Microsoft Issues 'Fix-It' for Internet Explorer Flaw
Microsoft has rushed out a "fix-it" for the critical flaw that affects all current versions of Internet Explorer. A permanent fix will be coming tomorrow (Sept. 21).
"The 'Prevent Memory Corruption via ExecCommand in Internet Explorer' Fix it solution," Microsoft said in a support document posted yesterday (Sept. 19), "is not intended to be a replacement for any security update. We recommend that you always install the latest security updates."
Users can download the "fix it" — as well as a second "fix it" to disable the first, if needs be — directly from the support page. However, users should first fully update their versions of Windows and of Internet Explorer.
Furthermore, the "fix it" works only for 32-bit versions of IE, not 64-bit ones. (If you don't know what that means, you've probably got the 32-bit one.)
"It will not affect your ability to browse the Web, and it does not require a reboot of your computer," Microsoft director of Trustworthy Computing Yunsun Wee said in a blog posting yesterday.
Users of 64-bit versions of Internet Explorer will have to either use the more complicated workaround spelled out in Microsoft's security advisory from Monday.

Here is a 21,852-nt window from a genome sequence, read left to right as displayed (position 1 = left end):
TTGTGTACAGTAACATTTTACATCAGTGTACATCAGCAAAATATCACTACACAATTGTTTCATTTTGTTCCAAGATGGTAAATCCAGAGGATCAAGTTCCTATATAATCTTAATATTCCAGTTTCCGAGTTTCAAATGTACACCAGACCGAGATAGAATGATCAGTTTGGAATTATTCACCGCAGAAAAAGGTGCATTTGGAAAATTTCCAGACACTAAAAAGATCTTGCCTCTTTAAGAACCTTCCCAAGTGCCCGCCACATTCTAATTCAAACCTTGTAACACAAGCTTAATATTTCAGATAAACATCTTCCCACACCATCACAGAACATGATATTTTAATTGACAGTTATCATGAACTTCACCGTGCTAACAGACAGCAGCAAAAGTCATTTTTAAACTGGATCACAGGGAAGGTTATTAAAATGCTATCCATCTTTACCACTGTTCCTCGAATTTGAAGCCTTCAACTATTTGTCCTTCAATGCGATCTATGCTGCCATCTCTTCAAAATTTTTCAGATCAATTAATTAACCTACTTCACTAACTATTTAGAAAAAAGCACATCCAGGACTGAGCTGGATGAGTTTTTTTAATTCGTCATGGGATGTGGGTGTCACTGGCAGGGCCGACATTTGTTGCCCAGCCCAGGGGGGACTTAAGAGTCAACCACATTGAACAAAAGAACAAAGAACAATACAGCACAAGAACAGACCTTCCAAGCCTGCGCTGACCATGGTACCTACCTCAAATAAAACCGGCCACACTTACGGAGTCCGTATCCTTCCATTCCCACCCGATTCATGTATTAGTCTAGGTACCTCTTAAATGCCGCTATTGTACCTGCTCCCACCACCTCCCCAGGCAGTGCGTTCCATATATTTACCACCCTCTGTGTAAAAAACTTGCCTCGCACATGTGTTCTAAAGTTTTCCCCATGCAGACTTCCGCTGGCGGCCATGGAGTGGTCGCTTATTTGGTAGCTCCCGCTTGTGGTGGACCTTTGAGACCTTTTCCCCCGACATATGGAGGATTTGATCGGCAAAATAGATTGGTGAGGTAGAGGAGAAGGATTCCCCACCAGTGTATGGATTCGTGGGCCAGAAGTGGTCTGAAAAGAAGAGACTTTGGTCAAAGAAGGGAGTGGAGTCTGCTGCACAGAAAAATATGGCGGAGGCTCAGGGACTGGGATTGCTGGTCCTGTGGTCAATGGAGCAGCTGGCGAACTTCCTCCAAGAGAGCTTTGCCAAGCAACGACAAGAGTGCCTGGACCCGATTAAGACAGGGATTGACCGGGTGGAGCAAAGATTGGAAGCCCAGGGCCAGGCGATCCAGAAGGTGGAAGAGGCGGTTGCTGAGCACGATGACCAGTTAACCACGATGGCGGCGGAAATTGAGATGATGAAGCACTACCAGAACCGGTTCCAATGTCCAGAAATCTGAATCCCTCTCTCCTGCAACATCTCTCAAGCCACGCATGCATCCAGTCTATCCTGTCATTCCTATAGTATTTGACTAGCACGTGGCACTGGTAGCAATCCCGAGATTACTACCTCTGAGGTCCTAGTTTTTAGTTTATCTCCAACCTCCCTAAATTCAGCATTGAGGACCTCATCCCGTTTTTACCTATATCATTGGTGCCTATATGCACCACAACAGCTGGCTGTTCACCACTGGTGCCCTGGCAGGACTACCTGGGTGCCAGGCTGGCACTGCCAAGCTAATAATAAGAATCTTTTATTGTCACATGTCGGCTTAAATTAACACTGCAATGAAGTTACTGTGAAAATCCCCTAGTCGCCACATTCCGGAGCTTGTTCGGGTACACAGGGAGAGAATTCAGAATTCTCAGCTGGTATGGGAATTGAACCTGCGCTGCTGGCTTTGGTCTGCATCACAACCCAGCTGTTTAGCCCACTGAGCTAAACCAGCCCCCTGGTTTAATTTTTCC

Or, they can stop using Internet Explorer altogether until tomorrow, which is when, according to Wee, Microsoft will be pushing out a permanent fix through an out-of-cycle Windows Update patch.
"We recommend that you install this update as soon as it is available," Wee said. "This will not only reinforce the issue that the Fix It addressed, but cover other issues as well."
The Internet Explorer flaw lets an attacker gain remote control of a targeted Windows machine at the same level of privilege as the current legitimate user. It affects Internet Explorers 6, 7, 8 and 9 on Windows XP, Vista and 7.
Windows 8, due for general release Oct. 26, and its Internet Explorer 10 browser are not affected.